I wish I could call this delightfully spiteful, and attribute all this to a conscious effort on the game’s part to complicate its own genre. But again, I don’t see the level of intent that would allow this view to make sense. The game’s idiosyncrasies are more often the result of its failures than they are of its successes: gags that don’t work quite as well as they should, various colors clashing for attention, level design clumsily slapped together in the hopes that one part will actually work, etc. Depending on how you look at it, this leaves us with two interpretations for Socket. The first is a sort of “The Emperor’s New Clothes” situation, where the game comports itself with pride all the while oblivious to the embarrassments that are all too apparent to spectators. The second is that in its failure to conform to the standards it’s established for itself, the game actively questions those standards in a way it hadn’t anticipated.
More optimistically, we can say that Socket is to a certain extent aware of these Dadaist leanings and tries to give them a new emphasis within the body of the game. Admittedly, this interpretation relies heavily on paratext (the game itself never mentions the plot points I’m going to discuss), but it’s an interpretation that may better take into account how Vic Tokai navigated their various influences in making Socket.
We begin with a simple hero story: the Time Dominator is leaping across different eras of history to achieve some evil ambition, and Socket has to follow him through time to stop him from realizing that ambition. We’re told that Socket is part of a time traveling police force, but his image betrays that description. Between his red baseball cap, striped T shirt, baggy red shorts, and youthful (adolescent?) appearance, the hero we’re given looks more like an amateur, completely unrelated to the conflict at hand and possibly ill prepared to address it. We’re not even sure if he was given a choice in the matter, but regardless, he goes (or is made to go) through with it.
To this accidental beginning, the journey that follows adds feelings of disempowerment and alienation. The narrative flow shares a few similarities with Super Bonk, as both center heroes who are constantly whisked away to fantasy worlds and thus are consistently outside their element. But where Bonk finds liberation of letting go of a singular identity to match his increasingly nonsensical world, Socket’s identity is preserved across worlds. And if these worlds aren’t completely apathetic to his existence, then they mark him as Other and refuse him any opportunity to exercise his own identity. Where can he plug his tail into in medieval, classical, or prehistoric times? How does one even make use of electricity in these contexts?
The answer is one doesn’t. The most Socket can do is collect lightning bolts to survive, his acts of subsistence constituting a minor rebellion against the worlds he’s been thrown into. This is hardly something he can take pride in, though. Subsistence offers him little else to hope for, and the world around him makes as much sense now as it did before. In other words, it’s still a nightmarish mess of things neither he nor the player can hope to make sense of.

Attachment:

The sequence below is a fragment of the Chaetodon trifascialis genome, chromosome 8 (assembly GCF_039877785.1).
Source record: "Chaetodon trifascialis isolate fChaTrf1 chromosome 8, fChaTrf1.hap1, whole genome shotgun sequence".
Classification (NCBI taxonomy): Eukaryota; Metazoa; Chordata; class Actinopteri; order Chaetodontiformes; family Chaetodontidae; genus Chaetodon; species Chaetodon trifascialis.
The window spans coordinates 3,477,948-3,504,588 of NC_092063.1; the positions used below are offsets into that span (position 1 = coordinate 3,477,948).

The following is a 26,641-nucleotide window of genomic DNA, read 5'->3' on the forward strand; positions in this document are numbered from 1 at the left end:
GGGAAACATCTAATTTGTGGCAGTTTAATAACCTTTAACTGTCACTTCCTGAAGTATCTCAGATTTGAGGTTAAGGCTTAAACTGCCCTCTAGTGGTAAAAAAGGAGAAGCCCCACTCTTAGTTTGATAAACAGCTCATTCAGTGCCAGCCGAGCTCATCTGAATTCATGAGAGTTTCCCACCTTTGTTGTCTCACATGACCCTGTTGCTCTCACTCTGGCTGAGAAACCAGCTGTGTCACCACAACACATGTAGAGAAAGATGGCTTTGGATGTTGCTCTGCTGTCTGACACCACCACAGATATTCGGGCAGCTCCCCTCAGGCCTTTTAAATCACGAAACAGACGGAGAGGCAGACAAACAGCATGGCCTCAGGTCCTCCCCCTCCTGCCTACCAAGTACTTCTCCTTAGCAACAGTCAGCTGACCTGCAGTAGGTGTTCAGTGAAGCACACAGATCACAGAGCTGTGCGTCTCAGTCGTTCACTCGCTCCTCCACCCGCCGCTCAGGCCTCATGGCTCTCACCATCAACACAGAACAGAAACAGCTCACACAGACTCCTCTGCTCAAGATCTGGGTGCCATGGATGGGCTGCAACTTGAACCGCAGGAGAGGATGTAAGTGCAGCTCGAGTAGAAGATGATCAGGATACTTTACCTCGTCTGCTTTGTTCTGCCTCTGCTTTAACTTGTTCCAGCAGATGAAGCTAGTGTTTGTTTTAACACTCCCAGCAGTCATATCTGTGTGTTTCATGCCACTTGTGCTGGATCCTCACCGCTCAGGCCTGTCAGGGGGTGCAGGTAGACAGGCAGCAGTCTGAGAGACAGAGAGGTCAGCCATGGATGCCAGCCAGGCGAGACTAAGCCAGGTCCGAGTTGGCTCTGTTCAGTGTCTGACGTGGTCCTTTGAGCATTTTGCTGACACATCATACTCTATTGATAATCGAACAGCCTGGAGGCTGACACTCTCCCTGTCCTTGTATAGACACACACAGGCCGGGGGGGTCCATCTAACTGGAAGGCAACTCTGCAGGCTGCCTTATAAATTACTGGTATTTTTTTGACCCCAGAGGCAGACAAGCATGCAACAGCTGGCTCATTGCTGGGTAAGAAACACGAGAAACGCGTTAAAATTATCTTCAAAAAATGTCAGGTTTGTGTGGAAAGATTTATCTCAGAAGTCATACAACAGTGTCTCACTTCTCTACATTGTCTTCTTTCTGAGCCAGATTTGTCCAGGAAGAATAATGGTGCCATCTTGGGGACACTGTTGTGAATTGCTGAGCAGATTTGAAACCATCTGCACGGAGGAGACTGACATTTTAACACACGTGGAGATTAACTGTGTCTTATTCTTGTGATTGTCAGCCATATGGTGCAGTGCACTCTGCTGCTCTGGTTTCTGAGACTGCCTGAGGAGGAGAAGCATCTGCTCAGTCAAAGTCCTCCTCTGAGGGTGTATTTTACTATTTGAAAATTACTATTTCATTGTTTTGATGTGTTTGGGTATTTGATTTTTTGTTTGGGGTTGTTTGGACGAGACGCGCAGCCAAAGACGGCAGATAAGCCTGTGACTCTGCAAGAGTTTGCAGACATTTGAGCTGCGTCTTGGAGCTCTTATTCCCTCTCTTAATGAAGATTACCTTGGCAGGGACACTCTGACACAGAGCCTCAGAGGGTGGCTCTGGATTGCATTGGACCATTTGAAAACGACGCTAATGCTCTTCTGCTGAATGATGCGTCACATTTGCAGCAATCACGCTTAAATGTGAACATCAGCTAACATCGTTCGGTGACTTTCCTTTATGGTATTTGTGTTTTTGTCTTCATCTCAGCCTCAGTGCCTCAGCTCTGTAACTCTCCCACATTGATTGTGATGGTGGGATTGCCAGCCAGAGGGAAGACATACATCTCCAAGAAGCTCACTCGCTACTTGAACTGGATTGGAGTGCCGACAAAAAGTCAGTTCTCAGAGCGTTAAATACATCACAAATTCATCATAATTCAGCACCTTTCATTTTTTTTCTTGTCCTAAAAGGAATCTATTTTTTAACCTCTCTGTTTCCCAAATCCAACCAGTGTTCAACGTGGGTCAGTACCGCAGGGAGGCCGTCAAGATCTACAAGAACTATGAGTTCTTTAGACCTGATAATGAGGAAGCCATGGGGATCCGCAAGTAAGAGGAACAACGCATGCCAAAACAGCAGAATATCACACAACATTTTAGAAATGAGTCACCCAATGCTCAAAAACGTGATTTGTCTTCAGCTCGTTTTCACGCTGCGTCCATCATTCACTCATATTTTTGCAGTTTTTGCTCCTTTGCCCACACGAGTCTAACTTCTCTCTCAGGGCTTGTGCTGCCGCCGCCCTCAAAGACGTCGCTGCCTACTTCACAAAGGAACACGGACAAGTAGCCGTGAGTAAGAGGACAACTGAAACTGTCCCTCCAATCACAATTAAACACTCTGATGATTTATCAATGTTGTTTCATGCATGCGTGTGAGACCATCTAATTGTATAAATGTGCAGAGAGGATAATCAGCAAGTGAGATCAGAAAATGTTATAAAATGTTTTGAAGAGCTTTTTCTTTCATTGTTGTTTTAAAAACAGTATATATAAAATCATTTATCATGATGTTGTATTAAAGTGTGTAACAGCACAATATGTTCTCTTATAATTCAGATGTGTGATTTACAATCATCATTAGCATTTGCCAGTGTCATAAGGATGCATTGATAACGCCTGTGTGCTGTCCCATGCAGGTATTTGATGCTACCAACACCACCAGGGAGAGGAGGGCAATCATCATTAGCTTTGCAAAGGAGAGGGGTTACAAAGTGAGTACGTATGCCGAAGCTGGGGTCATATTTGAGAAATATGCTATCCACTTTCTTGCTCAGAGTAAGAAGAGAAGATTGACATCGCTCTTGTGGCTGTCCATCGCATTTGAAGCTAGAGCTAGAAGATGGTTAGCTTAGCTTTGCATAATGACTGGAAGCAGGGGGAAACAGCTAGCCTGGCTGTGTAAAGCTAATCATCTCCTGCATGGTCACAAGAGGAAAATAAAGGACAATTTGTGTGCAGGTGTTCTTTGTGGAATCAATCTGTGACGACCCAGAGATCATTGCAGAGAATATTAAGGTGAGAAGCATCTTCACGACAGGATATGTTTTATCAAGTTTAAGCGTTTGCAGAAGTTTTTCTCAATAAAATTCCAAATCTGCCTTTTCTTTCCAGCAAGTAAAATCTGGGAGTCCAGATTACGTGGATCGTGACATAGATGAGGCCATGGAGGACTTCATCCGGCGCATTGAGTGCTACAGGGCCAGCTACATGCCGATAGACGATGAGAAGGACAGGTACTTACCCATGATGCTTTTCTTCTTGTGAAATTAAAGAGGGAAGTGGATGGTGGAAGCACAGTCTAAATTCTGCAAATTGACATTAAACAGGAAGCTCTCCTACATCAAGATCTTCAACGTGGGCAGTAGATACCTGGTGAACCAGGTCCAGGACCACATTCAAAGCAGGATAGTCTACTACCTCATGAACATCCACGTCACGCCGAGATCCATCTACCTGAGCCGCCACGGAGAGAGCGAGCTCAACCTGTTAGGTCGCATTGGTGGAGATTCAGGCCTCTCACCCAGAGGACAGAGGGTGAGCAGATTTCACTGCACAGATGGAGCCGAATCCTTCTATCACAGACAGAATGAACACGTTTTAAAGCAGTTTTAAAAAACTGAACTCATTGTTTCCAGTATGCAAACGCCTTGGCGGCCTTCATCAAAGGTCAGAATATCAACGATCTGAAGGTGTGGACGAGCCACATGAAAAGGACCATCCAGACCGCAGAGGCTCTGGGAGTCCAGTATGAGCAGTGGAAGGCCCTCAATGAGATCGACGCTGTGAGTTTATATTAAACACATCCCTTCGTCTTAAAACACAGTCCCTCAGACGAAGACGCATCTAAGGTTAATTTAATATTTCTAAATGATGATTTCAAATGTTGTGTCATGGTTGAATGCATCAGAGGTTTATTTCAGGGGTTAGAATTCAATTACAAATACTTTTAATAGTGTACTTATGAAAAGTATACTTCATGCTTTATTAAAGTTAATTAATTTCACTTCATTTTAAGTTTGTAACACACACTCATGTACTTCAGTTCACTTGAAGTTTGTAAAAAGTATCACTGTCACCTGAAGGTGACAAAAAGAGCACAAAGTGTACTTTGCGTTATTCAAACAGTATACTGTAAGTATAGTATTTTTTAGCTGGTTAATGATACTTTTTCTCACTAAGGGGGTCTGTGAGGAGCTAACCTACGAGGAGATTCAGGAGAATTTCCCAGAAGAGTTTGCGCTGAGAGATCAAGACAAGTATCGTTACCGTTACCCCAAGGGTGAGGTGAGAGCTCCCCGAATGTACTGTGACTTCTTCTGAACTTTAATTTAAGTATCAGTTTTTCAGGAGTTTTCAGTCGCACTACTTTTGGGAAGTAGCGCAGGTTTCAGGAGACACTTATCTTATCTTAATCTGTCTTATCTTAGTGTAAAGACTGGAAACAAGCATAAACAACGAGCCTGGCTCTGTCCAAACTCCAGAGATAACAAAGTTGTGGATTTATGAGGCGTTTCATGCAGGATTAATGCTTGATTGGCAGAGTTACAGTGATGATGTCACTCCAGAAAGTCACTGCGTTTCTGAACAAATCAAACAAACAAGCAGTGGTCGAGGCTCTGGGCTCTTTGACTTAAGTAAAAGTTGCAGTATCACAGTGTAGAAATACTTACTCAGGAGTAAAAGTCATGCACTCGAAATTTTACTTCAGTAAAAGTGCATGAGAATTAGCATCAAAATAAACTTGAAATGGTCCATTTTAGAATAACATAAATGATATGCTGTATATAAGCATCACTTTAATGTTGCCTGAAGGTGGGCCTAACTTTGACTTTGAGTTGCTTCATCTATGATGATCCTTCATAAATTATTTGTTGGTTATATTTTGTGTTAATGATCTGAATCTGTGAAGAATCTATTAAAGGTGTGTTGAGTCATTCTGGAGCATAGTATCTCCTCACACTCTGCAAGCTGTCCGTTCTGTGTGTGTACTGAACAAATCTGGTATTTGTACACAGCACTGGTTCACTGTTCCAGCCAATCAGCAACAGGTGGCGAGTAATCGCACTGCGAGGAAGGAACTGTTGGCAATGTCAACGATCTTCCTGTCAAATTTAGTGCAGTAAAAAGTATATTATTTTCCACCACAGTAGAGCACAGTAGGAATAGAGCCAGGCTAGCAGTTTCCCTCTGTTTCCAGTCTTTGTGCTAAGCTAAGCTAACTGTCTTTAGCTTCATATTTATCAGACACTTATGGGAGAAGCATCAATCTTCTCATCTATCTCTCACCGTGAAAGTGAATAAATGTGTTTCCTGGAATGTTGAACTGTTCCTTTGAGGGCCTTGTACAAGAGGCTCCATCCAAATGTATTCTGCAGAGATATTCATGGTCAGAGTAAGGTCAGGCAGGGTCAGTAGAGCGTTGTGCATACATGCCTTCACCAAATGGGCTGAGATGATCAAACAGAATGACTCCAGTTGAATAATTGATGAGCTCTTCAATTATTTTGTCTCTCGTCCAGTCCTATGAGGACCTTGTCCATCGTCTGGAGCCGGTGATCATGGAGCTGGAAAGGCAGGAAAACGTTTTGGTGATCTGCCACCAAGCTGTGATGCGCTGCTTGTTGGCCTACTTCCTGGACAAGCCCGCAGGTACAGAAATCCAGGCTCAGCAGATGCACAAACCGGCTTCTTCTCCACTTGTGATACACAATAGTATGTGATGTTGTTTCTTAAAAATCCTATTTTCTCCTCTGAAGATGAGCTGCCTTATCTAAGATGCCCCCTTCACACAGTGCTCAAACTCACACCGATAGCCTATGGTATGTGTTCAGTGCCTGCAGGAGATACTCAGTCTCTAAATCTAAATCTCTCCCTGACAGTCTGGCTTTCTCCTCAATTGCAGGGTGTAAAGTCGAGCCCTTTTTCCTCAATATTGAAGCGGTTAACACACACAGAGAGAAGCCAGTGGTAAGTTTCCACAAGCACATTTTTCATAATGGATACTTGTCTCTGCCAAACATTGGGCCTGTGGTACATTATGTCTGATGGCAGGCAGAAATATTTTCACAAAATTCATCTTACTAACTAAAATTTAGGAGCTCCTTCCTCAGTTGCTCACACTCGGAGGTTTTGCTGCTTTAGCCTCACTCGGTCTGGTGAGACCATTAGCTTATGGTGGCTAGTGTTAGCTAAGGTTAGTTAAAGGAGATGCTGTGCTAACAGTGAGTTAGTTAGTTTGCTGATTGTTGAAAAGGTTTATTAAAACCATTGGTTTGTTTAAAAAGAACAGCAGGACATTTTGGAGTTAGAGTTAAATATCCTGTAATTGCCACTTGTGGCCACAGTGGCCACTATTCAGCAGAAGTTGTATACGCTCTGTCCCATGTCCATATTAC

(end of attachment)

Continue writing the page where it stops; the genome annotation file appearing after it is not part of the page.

Perhaps this is why the High Speed Area interludes between eras feel so much more cohesive than any other part of the game: because Socket has finally found somewhere he can fit in. Unfortunately, closer inspection would reveal that he’s fit in not by embracing anything related to his own identity, but by adopting another’s (namely, Sonic’s and his emphasis on speed) that would both allow “him” to fit in while forgetting the impossibility of his own efforts to find a home for himself.
Socket’s story, then, is one of a character forced into a fight he has no relation to and to which he has little to contribute. Forced to fight on terms not his own, the eponymous hero ultimately ends up alienated from himself. Such a narrative has no reconciliation to offer him; no cathartic moment wherein he recovers that identity he once lost. Before Socket lie two choices: embrace another self and forget one’s despair, or try in vain to assert one’s identity (whatever that may be) on an uncaring world. Judging by the lack of a Time Dominator 2nd, one can assume a similar choice lay before Socket the video game, too.
It’s common in video game criticism for a writer to begin analyzing older games in terms of whatever trends were dominating at the time. In fact, it’s a theme that’s present throughout a lot of my own writing. For a lot of games, this poses a number of risks, one of them being that we risk interpreting a game as nothing more than an instance of the trend we’re discussing. With Socket, I’m not sure what risk (if any) there is in approaching it like this. The game requires knowledge of contemporary platformer trends to make sense of it, but its failure in regards to those trends leaves them insufficient for understanding it further. All I can say with certainty is the weak conclusion that it illustrates both the necessities and pitfalls of a historical approach to interpreting games.